hand, and his proposed fight with Sakuraba would take place Sept.
17 in Yokohama, Japan.
Ultimate Generation Combat will depart the cozy confines of the
Medley in Montreal for the much larger Pierre Charbonneau Center
November 10 for UGC 19: TKO Night, which is scheduled to feature
the return of APEX middleweight champion Fritz "The Animal" Paul as
well as UGC Heavyweight champion and UFC veteran Pat Smith (yes,
the Pat Smith) for his first title defense.
Paul last saw action back in October of 2006 when he captured the
vacant APEX middleweight title with a gutsy decision win over Nabil
There was some new hardware handed out in Edmonton last Friday as
King of the Cage Canada looked to fill the vacant heavyweight
title. Tim Hague walked away with the championship stopping highly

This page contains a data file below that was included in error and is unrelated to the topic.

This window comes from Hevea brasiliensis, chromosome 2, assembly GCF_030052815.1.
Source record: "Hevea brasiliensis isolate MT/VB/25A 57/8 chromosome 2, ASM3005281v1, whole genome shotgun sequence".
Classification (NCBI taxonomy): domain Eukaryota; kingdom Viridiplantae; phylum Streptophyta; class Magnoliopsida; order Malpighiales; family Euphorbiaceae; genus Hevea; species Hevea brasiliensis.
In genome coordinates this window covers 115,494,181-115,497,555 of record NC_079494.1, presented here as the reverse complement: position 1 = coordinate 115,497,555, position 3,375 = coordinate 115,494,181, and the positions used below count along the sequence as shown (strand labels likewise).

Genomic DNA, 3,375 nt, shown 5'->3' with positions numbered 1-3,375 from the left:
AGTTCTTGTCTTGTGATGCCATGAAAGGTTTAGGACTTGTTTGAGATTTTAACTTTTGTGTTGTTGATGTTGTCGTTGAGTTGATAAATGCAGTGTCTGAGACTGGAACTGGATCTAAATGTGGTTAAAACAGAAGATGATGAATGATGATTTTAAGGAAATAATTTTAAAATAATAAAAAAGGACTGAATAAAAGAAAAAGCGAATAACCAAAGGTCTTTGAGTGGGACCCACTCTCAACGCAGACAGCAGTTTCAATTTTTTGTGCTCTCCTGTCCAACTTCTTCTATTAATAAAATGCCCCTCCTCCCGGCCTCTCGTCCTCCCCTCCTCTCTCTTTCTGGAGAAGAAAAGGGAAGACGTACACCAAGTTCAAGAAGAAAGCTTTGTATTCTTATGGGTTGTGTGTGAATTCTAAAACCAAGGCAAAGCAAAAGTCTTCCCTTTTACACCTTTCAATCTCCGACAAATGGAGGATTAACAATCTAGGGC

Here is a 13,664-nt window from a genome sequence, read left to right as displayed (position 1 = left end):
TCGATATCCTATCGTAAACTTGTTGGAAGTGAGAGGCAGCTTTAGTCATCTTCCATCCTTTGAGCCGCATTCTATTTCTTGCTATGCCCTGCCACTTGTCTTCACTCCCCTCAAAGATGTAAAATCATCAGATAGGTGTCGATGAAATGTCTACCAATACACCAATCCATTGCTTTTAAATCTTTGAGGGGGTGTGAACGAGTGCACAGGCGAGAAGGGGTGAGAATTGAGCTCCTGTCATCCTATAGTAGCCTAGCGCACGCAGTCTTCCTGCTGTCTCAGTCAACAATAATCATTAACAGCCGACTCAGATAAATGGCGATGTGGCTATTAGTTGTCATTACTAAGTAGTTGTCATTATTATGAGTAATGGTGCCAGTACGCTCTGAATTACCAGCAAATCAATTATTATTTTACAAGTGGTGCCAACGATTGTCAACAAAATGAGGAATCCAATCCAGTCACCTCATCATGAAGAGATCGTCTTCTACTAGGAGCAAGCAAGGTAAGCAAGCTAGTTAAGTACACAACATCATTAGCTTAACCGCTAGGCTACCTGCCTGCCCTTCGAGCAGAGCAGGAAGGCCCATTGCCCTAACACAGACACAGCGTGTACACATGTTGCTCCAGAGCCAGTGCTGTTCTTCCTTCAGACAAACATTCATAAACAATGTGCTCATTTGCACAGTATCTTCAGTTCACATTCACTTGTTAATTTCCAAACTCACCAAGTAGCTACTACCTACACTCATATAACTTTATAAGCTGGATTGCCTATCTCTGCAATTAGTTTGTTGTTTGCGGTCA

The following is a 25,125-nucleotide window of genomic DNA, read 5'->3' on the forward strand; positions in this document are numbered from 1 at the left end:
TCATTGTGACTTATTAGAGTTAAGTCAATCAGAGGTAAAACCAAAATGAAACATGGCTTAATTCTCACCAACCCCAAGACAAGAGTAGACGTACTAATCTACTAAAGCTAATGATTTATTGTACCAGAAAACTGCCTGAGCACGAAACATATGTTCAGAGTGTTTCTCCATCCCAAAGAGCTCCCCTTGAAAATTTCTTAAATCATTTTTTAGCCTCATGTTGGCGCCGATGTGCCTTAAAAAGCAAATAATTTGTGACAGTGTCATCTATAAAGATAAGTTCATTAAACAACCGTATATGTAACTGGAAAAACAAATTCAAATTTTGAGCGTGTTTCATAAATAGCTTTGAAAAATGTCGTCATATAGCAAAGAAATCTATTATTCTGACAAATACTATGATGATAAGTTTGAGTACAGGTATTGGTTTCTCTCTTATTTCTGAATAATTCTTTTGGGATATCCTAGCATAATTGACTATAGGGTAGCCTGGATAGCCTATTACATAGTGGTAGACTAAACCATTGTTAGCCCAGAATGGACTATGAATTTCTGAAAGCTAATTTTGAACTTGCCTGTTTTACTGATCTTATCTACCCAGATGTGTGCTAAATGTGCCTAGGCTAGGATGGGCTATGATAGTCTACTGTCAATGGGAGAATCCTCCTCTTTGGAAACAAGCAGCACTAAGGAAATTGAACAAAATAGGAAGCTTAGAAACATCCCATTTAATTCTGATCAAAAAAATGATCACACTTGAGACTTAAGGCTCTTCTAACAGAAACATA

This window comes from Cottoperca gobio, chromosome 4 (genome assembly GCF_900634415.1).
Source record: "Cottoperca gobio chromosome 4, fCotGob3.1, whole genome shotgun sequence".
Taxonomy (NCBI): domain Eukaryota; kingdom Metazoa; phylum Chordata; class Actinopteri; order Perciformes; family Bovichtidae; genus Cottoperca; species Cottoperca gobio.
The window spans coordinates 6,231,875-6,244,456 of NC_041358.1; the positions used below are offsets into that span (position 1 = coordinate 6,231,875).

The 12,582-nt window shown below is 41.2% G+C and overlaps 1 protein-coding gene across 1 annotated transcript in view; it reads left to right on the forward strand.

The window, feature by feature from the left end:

regarded grappler Adriano Bernardo with strikes in the second
Vancouver's Ben Greer made a
successful trip up to lightweight, catching Thierry Quenneville
(Pictures) with a rear-naked choke in
Tim Hague def. Adriano Bernardo TKO 3:49 R2
Ben Greer def. Thierry Quenneville
(Pictures) submission (rear-naked
choke) 4:29 R2
Dan Shenk def. Daryl Bonar
submission (guillotine) 3:03 R1
Nick Hinchliffe def. Christian Smith KO 1:19 R1
Karl Erikson def. Jerry Winslow TKO 1:28 R1
Victor Buchmann def. Sheldon Westcott split decision (29-28, 27-30,
Ryan Chiappe def. Jase Nibourg TKO 0:30 R1
Jason Volpe def. Dustin Dickeson submission rear-naked choke) 2:22
Mike Muise def. Richard Menard DQ (illegal knee) 3:20 R1
Cory Knapp def. Chris Conlin submission (Kimura) 1:48 R1
Chris Ladouceur def. Lee Berger KO 0:11 R1
Bernie St. Pierre def. Craig Arcand submission (rear-naked choke)